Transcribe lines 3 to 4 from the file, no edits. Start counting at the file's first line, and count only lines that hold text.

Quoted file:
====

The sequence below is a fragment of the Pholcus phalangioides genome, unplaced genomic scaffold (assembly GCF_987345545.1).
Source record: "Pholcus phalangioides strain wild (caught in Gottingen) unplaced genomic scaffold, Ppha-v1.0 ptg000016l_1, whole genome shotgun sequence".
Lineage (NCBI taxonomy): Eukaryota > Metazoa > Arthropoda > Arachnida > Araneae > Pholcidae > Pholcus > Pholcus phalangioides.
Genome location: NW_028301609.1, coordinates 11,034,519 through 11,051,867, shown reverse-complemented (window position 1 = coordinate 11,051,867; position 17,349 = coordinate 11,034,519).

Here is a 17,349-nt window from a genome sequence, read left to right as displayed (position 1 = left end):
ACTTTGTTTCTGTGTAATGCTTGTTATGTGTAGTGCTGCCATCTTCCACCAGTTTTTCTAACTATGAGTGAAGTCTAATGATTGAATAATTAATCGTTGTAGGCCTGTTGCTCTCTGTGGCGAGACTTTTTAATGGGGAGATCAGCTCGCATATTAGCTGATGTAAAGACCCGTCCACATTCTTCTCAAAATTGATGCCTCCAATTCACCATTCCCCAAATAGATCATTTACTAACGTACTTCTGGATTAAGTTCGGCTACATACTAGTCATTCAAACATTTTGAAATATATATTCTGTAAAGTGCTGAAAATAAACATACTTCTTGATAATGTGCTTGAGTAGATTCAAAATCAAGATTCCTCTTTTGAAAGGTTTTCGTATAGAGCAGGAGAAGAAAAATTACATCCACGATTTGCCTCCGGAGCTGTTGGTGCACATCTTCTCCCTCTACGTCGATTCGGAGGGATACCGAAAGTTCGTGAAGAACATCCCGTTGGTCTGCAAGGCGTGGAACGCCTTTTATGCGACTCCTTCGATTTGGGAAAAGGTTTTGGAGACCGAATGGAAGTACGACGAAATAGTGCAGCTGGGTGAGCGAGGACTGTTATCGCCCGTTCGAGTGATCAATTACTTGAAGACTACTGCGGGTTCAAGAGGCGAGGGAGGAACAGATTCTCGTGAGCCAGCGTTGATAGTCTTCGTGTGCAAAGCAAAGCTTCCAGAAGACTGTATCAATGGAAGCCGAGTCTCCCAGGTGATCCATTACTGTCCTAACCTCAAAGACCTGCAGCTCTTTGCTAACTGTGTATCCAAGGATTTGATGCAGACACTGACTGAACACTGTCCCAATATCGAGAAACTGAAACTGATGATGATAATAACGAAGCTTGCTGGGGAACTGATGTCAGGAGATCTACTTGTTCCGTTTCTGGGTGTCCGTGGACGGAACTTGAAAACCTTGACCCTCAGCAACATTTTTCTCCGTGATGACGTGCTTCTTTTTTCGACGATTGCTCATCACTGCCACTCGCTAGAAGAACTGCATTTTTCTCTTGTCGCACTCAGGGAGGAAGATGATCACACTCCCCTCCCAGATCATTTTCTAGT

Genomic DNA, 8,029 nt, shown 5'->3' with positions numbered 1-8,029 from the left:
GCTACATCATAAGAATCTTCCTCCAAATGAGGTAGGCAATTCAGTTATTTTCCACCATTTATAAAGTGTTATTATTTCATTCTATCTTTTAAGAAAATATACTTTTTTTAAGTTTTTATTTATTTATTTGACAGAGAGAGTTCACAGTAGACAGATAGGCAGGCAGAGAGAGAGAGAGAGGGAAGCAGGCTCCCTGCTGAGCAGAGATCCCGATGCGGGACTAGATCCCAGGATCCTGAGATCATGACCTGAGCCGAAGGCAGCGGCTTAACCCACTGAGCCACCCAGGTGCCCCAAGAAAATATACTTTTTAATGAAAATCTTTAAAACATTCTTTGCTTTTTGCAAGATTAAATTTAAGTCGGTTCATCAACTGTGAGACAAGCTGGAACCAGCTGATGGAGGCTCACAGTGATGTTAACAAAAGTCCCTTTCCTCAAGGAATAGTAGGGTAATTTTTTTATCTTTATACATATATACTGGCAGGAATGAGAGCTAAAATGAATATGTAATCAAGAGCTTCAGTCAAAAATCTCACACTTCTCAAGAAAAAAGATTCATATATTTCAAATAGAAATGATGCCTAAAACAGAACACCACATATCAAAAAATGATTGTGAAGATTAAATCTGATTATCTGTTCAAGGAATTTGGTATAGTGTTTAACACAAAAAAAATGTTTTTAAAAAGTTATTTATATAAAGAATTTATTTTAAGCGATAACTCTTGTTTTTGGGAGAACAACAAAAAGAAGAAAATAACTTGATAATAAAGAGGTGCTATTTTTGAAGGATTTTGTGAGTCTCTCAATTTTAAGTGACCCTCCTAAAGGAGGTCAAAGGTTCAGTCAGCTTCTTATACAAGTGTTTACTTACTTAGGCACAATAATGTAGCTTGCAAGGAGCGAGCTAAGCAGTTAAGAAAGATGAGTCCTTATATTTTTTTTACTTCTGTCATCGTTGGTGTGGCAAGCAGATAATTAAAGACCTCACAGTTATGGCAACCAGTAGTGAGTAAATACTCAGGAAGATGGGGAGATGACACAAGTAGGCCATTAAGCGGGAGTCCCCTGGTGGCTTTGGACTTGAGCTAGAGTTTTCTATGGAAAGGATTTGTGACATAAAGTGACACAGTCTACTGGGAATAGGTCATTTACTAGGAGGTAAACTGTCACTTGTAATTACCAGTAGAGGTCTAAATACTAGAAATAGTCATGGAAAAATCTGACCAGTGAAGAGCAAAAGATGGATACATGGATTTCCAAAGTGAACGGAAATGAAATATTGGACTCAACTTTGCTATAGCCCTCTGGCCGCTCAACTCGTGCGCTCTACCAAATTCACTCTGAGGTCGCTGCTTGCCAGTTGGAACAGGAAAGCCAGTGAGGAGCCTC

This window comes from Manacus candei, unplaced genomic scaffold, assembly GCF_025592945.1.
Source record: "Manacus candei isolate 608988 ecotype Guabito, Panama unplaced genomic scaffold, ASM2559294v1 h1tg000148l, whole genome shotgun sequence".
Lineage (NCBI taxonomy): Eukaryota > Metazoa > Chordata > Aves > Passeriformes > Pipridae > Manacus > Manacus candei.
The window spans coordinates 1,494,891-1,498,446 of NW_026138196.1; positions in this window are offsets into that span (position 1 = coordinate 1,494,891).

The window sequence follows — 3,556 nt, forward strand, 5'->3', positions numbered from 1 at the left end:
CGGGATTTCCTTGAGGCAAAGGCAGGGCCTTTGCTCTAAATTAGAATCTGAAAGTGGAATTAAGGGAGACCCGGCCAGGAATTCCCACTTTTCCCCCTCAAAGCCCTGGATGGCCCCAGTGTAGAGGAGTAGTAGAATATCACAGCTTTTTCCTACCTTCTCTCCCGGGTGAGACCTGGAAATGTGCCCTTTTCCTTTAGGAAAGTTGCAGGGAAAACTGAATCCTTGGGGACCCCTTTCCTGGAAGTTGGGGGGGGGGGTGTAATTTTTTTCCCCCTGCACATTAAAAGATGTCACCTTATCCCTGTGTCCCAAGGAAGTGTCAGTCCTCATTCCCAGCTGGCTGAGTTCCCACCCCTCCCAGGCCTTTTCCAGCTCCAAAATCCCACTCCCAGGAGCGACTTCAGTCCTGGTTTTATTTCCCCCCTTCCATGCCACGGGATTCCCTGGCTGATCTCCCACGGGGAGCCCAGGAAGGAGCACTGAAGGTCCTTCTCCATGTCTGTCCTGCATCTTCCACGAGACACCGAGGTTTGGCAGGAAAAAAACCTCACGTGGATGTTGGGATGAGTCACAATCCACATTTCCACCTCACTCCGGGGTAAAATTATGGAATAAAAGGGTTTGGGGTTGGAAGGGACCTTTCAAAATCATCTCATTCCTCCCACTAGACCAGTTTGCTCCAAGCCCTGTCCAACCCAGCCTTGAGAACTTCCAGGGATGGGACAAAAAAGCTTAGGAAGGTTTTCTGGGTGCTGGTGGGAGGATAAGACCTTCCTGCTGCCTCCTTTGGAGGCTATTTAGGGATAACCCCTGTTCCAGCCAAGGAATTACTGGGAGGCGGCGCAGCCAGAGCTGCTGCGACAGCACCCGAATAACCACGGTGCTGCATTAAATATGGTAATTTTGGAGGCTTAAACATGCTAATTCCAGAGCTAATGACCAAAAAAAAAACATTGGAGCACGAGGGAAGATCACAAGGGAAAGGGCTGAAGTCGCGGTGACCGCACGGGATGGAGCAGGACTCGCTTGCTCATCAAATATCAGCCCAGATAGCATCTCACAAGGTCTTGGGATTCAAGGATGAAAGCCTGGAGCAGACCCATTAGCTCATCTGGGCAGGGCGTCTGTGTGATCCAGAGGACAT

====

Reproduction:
Lineage (NCBI taxonomy): Eukaryota > Metazoa > Arthropoda > Arachnida > Araneae > Pholcidae > Pholcus > Pholcus phalangioides.
Genome location: NW_028301609.1, coordinates 11,034,519 through 11,051,867, shown reverse-complemented (window position 1 = coordinate 11,051,867; position 17,349 = coordinate 11,034,519).